I am in favor of Stanley Johnson starting, at least out of the gate this season. One of the primary reasons is that if he comes off the bench then the most likely replacement for him would be Leuer, (with Tobias Harris moving to SF) and Leuer is not likely to be much more attractive as an off-ball option than Stanley is. Leuer is better at scoring inside and helps a bit more with rebounding and a dash of rim protection, but Stanley's defensive abilities far outweigh anything that Leuer brings to the table. As mentioned earlier, the Bradley/Johnson pairing would be dynamite defensively, and putting Stanley with the starters will allow him to focus on his strengths of being a high-energy defensive player while giving him an easier time learning to refine the other parts of his game. Bringing him off the bench would mean that he would often be the second or third ball-handling/scoring option (behind Ish Smith obviously and perhaps Langston Galloway) and would be forced to create more while having less created for him. Playing him with Jackson and Tobias at the same time, he will not ever be forced to do more than he is capable of while getting to attack more scrambling defenses, along with getting the most open looks spotting up around the Jackson/Drummond pick and roll.
On top of all of that, the Pistons really need to find out what they have in Stanley. He had a somewhat erratic but mostly very solid rookie season in which he was essentially the team's sixth man, and a disappointing start to his second year but found a good groove as the season went on. He is still oozing with potential at just 21 years old, but he needs to start making good on that potential soon. I'd say throw him in the starting lineup, and see if he can perform.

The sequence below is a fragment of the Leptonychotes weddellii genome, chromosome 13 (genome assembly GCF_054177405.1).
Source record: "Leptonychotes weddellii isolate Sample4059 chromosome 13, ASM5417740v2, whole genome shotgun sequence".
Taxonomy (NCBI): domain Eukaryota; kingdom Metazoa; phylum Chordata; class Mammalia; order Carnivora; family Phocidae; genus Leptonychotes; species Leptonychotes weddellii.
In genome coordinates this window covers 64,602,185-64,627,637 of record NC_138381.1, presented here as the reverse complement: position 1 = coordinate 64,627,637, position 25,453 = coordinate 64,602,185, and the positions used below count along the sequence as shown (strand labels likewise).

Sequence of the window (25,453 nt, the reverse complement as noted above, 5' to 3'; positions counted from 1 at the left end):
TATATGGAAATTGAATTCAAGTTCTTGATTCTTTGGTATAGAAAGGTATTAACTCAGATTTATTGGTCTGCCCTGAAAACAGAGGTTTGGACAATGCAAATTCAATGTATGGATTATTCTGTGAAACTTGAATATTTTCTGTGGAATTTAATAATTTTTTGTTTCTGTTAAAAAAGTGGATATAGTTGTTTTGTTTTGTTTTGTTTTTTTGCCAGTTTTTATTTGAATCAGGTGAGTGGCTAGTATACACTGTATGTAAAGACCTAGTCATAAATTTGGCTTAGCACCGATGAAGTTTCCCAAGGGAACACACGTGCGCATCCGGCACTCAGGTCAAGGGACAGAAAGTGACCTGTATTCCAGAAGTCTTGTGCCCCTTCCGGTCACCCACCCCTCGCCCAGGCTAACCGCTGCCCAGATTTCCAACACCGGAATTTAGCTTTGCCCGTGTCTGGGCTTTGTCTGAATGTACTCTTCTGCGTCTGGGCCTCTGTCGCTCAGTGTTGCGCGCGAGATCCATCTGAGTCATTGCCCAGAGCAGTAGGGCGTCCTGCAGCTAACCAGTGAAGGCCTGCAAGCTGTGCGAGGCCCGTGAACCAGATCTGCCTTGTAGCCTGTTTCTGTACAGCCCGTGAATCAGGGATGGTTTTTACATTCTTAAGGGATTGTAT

So The Ideal Starting Lineup Is
Jackson, Bradley, Johnson, Harris, Drummond.
The geometry just works best with this lineup I think. Jackson is the high volume ball handler who combines with Drummond for the real engine driving the offense while also being the hero ball specialist who is willing and able to bail the offense out in times of hardship. Harris is the hyper-efficient, if not huge volume, scoring option who is a serviceable defender and spot up guy. Bradley and Johnson make up an incredible defensive tandem while not needing the ball on offense to be effective. And lastly, Drummond comes together to hold the whole thing together with historic rebounding, sucking in defenses with rolls to the hoop, and at least decent defense of the middle. (and hopefully, he makes a leap to be more than just decent to pretty good on that end) I think that is the Pistons' best lineup and as such, it should be the starting lineup.
What do you think? Should Stanley start? What is going to be his best role going forward? What do you think is the ideal starting lineup?